These spiders are kind of menacing-looking, and are generally found in their garden webs (outside, thank goodness). The good news, they are fond of mosquito snacks and help keep the population at bay. Orange-brown, brown and black, they come in a variety of colors, and even partially resemble a crab in some cases. If you walk into one of their webs, you could be at risk for cardiac arrest or find yourself in need of an underwear change after the inevitable freak-out that will occur - but overall, they're low risk and help keep other annoying bugs away.
The name strikes fear into many a spider-challenged individual, and for good reason - these dudes can be aggressive and pack a potentially dangerous bite, leading sometimes to necrosis and tissue damage. The good news: Despite all you hear about them, they're pretty rare in Wyoming due to our less-than-hospitable climate. Recommendation: Don't freak out too much about them, but if you see one, kill it. Kill it with fire. You know, unless it's in your house.
Often found on or near their web, these are also gnarly-looking creatures, generally identified by their globular-looking abdomen/posterior. (Think Nicki Minaj of the spider world.) Spiderman fans, you'll notice this was the body type that gave Peter Parker his claim to fame - but they're not toxic, and you're probably not going to get any bonus Spidey senses if you manage to get bit. They come in different colors, and usually build webs at night, in corners of buildings.
Usually found hanging around upside-down, these spiders own up to their name as a dangerous creature, and are prevalent in Wyoming. Highly toxic, particularly the females, who, like any good mom, can be aggressive when protecting their kids. Shiny black or dark brown, with large red abdomens, and females have hourglass markings that are typically reddish-orange, although it can vary. Bottom line: If you think you've been bitten by one, try to trap it safely for identification purposes and seek medical attention.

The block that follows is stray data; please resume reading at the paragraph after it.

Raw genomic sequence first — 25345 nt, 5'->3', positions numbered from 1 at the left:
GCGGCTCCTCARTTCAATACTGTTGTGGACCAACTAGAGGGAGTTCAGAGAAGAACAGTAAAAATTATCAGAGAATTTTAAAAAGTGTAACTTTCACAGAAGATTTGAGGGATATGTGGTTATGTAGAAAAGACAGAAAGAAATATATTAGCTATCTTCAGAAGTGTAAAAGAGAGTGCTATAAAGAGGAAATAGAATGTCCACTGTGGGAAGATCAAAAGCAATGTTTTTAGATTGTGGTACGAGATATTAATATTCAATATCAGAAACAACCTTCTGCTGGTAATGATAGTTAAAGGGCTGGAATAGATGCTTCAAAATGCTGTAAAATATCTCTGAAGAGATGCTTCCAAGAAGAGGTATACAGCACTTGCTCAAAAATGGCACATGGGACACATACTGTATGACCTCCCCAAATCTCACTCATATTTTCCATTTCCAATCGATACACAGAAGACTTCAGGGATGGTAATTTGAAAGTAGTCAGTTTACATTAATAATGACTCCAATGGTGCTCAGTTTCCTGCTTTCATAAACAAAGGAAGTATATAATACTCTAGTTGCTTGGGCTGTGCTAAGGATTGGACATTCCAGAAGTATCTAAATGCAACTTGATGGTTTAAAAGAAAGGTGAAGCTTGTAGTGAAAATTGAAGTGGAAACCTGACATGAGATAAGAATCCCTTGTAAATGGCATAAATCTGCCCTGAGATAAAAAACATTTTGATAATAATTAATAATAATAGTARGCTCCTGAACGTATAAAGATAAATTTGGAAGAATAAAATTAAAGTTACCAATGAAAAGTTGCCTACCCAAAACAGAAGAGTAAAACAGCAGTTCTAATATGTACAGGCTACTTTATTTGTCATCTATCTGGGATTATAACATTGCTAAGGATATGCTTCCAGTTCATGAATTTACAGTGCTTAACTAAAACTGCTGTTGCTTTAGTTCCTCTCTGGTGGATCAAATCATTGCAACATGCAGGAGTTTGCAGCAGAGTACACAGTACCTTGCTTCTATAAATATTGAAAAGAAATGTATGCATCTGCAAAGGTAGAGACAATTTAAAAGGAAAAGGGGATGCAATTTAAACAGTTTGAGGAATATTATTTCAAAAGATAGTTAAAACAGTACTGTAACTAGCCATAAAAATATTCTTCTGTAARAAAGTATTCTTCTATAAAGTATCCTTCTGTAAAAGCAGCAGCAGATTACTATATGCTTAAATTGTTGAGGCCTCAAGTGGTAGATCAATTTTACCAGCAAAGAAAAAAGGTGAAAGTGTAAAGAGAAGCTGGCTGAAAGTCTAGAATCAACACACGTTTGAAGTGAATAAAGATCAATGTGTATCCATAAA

Pale green, tan, or yellow with a lighter-colored abdomen - these spiders are commonly found indoors, and also prefer hanging out around light fixtures and walls looking for some prey. They are venomous, but their bites are often mistaken for those of a brown recluse - but the good news, much less dangerous.
There's a ton of spiders lumped into this family, and you can commonly find them outside, under rocks, logs - and like many Wyoming sportsmen, they prefer not to leave their house unless they're going hunting. They can be red or gray-brown, or blackish with white markings. Venom's not an issue, and most people that get bit say it happened when they disturbed them by picking up something that they're currently inhabiting - usually outside. However, like most Wyomingites, they like to come in out of the cold, and can get in unsealed spaces to live with you - even seeking refuge in that pair of shoes in your closet. (Shudder.)
These come by their name due to the crab resemblance, even mimicking the sideways movement, and the ones found in Wyoming are often white, bright yellow, red, or can even modify their colors as they go, as a sneaky spider trick. Flowers are a popular hang-out spot, but they can hitch a ride inside on your clothing, which could cause unpleasant side effects of screaming and flailing. They're venomous, sure - but that's only a problem if you're a bug they want to eat. To humans, they don't pose a medical danger, unless you injure yourself during the aforementioned flailing.